Amid the soaring grandeur of arches and spires lurks a more down-to-earth architectural flourish: the grinning head of a gargoyle. Singly and clustered, these intriguing creatures form as distinctive an element of Gothic architecture as the flying buttress.
Gargoyles are usually an elongated fantastical animal because the length of the gargoyle determines how far water is directed from the wall. When Gothic flying buttresses were used, aqueducts were sometimes cut into the buttress to divert water over the aisle walls.
The Gargoyles of Gothic Architecture. Gargoyles are decorative, monstrous little creatures, perched at along the roofs and battlements of gothic buildings and castles. Gargoyles have a practical purpose: they're spouts, enabling rainwater to drain off the roof and gush through their mouths, before plummeting to the ground. (Guttering is a relatively recent innovation!).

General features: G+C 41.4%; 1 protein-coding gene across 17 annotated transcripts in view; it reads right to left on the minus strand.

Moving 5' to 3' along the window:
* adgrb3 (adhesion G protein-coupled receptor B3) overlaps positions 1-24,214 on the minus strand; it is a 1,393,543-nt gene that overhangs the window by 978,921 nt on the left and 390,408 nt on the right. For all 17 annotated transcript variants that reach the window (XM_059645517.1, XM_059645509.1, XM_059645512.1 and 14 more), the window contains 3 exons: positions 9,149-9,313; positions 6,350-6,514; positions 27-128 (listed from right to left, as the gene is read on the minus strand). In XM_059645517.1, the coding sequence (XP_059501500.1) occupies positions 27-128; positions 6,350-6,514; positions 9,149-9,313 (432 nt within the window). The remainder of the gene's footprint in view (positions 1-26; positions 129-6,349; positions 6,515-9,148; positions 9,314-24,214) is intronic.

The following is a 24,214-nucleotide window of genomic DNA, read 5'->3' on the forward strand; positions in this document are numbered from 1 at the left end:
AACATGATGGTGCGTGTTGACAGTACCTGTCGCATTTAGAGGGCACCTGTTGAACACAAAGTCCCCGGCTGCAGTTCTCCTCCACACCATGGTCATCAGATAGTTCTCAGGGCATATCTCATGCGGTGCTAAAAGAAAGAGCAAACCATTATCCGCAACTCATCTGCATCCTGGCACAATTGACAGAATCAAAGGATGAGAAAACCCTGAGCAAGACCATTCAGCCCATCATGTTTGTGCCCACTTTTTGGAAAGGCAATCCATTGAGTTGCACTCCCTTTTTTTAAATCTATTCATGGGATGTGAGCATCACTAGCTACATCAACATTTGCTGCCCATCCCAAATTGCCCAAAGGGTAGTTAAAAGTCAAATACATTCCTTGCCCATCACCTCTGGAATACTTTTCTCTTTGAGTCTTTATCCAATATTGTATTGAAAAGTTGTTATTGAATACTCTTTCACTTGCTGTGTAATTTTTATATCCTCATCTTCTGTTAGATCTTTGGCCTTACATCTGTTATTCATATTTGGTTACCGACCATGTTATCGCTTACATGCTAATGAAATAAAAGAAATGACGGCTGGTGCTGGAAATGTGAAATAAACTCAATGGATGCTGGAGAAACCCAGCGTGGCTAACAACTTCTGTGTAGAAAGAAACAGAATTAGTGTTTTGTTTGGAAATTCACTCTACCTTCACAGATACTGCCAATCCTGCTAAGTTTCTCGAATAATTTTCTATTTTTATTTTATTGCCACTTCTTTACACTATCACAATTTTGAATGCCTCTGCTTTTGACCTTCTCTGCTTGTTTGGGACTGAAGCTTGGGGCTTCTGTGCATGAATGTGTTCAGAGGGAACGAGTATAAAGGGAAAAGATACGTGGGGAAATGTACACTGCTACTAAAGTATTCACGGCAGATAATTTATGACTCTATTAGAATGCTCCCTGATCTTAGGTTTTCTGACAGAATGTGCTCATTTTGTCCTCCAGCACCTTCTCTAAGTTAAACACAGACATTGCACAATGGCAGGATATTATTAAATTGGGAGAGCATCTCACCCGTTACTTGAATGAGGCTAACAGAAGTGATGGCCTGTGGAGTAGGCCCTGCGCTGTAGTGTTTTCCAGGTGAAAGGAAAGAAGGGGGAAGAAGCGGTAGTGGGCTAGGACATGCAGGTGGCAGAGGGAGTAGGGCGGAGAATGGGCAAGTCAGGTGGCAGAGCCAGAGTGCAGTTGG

The buttresses enabled Gothic architecture to become lighter, taller and afford a greater aesthetic experience than before. Gargoyles The gargoyle (derived from the French word gargouille, meaning gargle) is a sculptural waterspout, placed to prevent rainwater from running down masonry walls.
Gargoyle, in architecture, waterspout designed to drain water from the parapet gutter. Originally the term referred only to the carved lions of classical cornices or to terra-cotta spouts, such as those found in the Roman structures at Pompeii. The word later became restricted mainly to the
Common Gothic features include the pointed arch, the rib vault, buttresses, stained glass, and buildings that were shaped in the form of a cross. In addition, many cathedrals were heavily decorated with gargoyles, griffins, dragons, and other beastly, scary looking creatures. The Gothic style of architecture prevailed for around four hundred years.